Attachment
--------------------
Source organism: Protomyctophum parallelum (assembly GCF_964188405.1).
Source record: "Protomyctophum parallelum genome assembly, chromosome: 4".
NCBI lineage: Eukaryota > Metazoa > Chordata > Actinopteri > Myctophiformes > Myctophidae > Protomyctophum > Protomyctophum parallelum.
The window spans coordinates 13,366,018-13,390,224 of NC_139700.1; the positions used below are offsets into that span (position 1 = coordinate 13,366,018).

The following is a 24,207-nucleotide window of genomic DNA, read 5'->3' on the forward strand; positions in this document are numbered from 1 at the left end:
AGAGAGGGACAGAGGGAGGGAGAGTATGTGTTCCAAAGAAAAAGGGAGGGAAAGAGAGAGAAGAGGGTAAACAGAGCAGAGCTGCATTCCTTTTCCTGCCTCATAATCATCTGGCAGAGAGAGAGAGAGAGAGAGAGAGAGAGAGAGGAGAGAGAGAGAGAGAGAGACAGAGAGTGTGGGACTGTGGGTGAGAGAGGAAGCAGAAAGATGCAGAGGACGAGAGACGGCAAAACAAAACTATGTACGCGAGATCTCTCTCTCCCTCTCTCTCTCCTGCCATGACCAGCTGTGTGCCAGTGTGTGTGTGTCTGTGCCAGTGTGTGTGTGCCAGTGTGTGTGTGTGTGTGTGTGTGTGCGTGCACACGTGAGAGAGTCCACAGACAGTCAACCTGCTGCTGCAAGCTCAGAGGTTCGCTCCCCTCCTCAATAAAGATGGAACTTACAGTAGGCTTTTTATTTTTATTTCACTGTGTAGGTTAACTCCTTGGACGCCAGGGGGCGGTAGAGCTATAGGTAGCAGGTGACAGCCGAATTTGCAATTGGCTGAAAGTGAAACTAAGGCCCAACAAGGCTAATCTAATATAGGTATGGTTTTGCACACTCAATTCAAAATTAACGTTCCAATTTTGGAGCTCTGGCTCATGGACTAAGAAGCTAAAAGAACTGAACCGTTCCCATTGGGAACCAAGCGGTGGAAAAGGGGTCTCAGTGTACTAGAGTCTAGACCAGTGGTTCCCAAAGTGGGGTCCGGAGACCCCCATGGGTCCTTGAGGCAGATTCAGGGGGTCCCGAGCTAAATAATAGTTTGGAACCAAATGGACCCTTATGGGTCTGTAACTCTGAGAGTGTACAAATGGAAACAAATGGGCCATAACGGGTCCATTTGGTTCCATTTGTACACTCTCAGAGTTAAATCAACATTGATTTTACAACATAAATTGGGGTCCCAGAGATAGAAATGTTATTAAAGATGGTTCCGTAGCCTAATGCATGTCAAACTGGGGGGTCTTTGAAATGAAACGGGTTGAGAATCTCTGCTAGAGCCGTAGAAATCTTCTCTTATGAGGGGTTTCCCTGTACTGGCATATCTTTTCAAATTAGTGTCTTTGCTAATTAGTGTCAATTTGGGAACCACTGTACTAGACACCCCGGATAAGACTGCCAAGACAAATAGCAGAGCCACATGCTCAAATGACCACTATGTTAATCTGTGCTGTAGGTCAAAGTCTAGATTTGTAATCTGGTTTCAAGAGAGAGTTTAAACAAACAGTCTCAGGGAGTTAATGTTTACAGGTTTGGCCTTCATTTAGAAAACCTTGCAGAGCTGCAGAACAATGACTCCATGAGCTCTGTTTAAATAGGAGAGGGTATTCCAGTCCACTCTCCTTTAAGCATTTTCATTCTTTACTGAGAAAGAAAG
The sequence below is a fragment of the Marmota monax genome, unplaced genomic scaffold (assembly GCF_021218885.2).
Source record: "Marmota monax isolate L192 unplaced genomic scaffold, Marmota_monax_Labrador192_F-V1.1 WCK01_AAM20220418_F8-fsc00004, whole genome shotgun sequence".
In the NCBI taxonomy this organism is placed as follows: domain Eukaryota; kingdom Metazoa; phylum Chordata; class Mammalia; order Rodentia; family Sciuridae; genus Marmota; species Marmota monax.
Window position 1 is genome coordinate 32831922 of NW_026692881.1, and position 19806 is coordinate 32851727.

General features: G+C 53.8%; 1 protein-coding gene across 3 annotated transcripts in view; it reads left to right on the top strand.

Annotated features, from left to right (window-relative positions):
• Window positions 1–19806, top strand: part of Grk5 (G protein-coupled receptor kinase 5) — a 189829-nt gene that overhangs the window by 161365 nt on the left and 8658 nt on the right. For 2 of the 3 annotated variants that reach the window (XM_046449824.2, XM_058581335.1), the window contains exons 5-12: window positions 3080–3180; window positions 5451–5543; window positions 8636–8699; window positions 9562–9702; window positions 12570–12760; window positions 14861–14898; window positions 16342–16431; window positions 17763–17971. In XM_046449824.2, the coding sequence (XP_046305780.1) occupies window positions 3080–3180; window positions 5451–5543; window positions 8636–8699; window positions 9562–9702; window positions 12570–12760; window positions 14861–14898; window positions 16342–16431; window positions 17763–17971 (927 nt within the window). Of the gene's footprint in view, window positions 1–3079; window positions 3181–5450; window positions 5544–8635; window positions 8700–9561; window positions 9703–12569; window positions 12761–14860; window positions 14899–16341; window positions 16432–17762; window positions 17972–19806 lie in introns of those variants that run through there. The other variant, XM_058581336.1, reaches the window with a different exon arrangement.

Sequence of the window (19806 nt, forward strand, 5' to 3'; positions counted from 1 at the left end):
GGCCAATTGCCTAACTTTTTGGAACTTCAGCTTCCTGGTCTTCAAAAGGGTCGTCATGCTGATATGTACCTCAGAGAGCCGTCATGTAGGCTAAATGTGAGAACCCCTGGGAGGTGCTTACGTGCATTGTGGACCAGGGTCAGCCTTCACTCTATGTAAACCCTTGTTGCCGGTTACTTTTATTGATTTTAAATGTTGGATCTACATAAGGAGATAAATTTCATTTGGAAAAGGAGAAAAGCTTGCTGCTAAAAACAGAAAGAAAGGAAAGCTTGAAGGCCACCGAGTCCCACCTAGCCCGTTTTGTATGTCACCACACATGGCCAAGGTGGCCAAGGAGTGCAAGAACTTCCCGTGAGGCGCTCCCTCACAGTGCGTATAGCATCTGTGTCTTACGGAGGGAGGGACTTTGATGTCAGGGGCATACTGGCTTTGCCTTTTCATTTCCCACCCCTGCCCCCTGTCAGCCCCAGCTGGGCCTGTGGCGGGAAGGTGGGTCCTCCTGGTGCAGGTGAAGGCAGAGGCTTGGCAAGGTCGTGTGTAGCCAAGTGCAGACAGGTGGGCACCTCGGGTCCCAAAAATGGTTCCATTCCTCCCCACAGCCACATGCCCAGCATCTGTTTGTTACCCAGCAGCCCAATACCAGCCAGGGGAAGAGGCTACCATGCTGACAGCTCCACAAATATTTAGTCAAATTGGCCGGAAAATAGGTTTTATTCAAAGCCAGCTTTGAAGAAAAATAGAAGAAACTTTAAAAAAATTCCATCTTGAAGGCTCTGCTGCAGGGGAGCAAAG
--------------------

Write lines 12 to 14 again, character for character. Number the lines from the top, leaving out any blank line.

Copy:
Annotated features, from left to right (window-relative positions):
• Window positions 1–19806, top strand: part of Grk5 (G protein-coupled receptor kinase 5) — a 189829-nt gene that overhangs the window by 161365 nt on the left and 8658 nt on the right. For 2 of the 3 annotated variants that reach the window (XM_046449824.2, XM_058581335.1), the window contains exons 5-12: window positions 3080–3180; window positions 5451–5543; window positions 8636–8699; window positions 9562–9702; window positions 12570–12760; window positions 14861–14898; window positions 16342–16431; window positions 17763–17971. In XM_046449824.2, the coding sequence (XP_046305780.1) occupies window positions 3080–3180; window positions 5451–5543; window positions 8636–8699; window positions 9562–9702; window positions 12570–12760; window positions 14861–14898; window positions 16342–16431; window positions 17763–17971 (927 nt within the window). Of the gene's footprint in view, window positions 1–3079; window positions 3181–5450; window positions 5544–8635; window positions 8700–9561; window positions 9703–12569; window positions 12761–14860; window positions 14899–16341; window positions 16432–17762; window positions 17972–19806 lie in introns of those variants that run through there. The other variant, XM_058581336.1, reaches the window with a different exon arrangement.

Sequence of the window (19806 nt, forward strand, 5' to 3'; positions counted from 1 at the left end):